Reaching out to post-acute providers
Work with them to prevent readmissions
It’s no longer enough for case managers to create a discharge plan and forget about the patient as soon as he or she is out the door, advises Jackie Birmingham, RN, BSN, MS, CMAC, vice president emerita of clinical leadership for Curaspan Health Group, a Newton, MA-based transition management software company.
"The hospital is just one part of the continuum of care. Case managers need to have a focused commitment to ensure that patients succeed after they leave the hospital," she says.
Making sure that post-acute providers have what they need to care for patients is an integral part of the newest version of the Centers for Medicare & Medicaid Services’ discharge planning worksheets that surveyors will use to assess compliance with the Medicare Conditions of Participation, according to Sue Dill Calloway, RN, MSN, JD, CPHRM, CCM, CCP, president of Patient Safety Education and Consulting in Dublin, OH.
When patients are transferred, the transfer form must include a brief reason for hospitalization, the course of treatment, the patient’s condition at discharge, a medication list, allergies, pending laboratory work, and a copy of the advance directives. "These items are mandatory, not optional," she says.
Surveyors will check to ensure that the discharge summary was sent to the patient’s primary care physician before the first follow-up visit or within seven days of discharge if no follow-up appointment was made, Dill Calloway says."Case managers should document the appointment for the follow-up visit and make sure that the discharge summary gets into the hands of the primary care provider. Hospitals need to do this even though it is a blue box advisory,’ which means it is highly recommended but the surveyor won’t cite the hospital if it isn’t done. This process is important to prevent unnecessary readmissions, which cost hospitals with a higher-than-average readmission rate $217 million dollars this year," she says.
Hospitals need to communicate regularly with staff from post-acute facilities to make sure they are receiving the information they need to care for patients at the next level of care in a timely fashion when patients transition, Dill Calloway says.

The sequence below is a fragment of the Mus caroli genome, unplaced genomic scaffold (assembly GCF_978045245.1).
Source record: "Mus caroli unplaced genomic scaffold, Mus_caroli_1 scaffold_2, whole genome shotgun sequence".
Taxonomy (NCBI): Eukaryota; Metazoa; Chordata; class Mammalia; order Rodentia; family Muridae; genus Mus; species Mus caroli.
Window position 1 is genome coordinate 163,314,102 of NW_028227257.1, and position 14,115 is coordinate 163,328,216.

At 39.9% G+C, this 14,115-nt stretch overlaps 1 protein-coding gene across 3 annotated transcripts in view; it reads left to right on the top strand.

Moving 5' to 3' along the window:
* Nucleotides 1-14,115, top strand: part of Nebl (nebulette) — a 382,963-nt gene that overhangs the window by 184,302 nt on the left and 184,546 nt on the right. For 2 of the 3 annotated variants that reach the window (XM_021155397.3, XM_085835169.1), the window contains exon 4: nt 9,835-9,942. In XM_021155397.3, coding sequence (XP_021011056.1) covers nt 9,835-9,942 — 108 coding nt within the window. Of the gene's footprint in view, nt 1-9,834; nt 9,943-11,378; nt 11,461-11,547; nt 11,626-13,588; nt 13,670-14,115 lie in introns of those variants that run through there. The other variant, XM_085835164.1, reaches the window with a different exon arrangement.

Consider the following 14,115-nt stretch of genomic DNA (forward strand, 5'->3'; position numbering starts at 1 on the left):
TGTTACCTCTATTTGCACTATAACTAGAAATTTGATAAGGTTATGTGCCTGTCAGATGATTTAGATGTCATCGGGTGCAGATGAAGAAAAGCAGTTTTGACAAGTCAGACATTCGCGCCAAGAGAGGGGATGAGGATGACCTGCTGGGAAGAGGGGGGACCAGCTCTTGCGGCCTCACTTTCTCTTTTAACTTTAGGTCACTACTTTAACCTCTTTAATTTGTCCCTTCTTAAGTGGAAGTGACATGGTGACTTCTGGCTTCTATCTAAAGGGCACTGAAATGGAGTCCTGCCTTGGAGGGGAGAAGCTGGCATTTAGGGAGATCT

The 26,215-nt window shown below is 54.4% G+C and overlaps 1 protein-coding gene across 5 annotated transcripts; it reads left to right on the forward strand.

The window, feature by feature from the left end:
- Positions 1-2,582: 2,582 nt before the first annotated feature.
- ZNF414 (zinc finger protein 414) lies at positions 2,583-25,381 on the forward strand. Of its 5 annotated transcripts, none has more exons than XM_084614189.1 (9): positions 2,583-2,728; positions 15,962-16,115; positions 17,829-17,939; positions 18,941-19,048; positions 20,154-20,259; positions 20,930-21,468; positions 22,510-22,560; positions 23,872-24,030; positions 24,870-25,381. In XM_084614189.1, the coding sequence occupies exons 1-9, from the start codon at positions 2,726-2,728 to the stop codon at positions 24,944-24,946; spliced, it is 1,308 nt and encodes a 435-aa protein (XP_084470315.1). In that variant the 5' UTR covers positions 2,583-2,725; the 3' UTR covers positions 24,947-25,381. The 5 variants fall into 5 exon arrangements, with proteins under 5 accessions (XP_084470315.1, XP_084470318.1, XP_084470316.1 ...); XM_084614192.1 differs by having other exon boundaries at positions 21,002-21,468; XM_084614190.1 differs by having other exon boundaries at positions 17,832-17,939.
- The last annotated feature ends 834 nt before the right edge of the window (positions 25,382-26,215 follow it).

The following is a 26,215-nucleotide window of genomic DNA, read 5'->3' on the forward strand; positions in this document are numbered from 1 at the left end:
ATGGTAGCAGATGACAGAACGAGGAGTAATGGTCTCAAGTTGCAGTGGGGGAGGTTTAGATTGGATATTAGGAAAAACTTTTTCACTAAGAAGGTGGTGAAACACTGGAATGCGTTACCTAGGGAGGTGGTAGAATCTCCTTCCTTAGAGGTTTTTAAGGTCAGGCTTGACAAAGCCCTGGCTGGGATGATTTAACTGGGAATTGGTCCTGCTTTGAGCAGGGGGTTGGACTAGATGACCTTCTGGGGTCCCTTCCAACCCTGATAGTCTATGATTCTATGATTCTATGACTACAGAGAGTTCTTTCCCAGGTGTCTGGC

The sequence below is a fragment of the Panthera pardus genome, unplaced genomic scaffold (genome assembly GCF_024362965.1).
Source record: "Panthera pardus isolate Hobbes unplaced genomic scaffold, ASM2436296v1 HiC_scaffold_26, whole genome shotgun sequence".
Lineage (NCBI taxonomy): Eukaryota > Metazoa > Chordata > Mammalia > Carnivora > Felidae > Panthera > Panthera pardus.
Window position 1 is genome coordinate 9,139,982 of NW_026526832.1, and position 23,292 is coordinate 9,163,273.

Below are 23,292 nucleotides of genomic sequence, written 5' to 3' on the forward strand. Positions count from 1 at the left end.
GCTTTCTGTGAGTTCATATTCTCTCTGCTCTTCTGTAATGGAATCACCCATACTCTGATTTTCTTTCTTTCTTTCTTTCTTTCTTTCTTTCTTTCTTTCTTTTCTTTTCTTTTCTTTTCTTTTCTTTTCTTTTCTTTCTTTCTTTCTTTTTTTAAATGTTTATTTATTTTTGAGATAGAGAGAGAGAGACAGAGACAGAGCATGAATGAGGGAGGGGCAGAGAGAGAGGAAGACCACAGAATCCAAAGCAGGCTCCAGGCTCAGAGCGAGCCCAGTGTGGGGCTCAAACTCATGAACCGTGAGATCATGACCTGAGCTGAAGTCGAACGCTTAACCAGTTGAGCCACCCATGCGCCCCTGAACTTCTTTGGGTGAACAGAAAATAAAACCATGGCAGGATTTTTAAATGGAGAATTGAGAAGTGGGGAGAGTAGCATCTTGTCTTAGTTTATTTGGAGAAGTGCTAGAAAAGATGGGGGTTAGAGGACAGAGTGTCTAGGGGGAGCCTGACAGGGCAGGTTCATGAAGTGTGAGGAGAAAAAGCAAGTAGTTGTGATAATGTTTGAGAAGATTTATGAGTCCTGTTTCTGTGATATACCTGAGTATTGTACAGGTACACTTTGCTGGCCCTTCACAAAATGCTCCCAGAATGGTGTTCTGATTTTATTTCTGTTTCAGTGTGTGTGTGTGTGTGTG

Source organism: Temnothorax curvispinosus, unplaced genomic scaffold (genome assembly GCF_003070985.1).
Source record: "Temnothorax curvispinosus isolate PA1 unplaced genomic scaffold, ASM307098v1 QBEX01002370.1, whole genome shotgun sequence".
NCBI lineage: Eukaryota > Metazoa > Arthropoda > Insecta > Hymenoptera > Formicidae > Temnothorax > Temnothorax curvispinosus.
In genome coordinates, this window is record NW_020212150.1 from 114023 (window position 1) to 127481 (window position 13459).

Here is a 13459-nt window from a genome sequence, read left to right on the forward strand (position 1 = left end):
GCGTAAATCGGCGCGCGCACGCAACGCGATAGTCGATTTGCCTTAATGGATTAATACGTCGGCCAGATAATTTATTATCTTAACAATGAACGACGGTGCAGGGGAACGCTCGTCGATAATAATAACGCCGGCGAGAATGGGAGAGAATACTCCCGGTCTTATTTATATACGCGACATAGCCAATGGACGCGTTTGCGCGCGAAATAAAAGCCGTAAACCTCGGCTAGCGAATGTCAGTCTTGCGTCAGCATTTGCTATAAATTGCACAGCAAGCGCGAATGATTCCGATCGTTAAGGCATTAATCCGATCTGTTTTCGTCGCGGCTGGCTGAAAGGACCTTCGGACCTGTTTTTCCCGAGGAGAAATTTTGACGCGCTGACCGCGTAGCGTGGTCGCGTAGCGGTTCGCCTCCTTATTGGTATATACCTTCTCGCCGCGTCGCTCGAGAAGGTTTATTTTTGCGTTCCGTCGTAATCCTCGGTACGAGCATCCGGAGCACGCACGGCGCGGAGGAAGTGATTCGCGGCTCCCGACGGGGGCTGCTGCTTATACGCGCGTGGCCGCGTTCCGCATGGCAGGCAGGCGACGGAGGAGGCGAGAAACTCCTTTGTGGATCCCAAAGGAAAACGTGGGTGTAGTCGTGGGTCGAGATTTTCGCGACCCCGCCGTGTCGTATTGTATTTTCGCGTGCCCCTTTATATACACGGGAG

"Hospitals are trying to find creative ways of getting this kind of information without making it problematic. Some send out questionnaires. At other facilities, the case managers contact the post-acute providers for feedback. Others have regular meetings with the post-acute providers to talk about what could be done differently," says Michele Kala, RN, MS, a surveyor for the Chicago-based Healthcare Facilities Accreditation Program.
The Conditions of Participation also mandate that hospitals analyze their 30-day readmissions to find the cause and determine what could have been done to avoid the readmission. If hospitals do not track their readmissions as part of discharge planning, they will be cited, Dill Calloway says.
A more introspective look
The surveyors also will look to see if the hospital made changes to the planning process as a result of potentially preventable readmissions. "CMS wants hospitals to take a more introspective look at the causes for potentially avoidable readmissions and to make changes to improve their processes," Kala says.
When patients are readmitted for the same condition within 30 days, find out why. For instance, don’t just look at whether the patient got the prescription filled; drill down to find out if the patient was taking the medication as prescribed, Kala suggests. Then give patients the resources they need to follow their plan.
Kala tells of one hospital that interviewed patients readmitted with heart failure and found that a sizable number of patients weren’t weighing themselves because they didn’t have scales. "The solution was simple: The hospital starting giving heart failure patients digital scales," she says.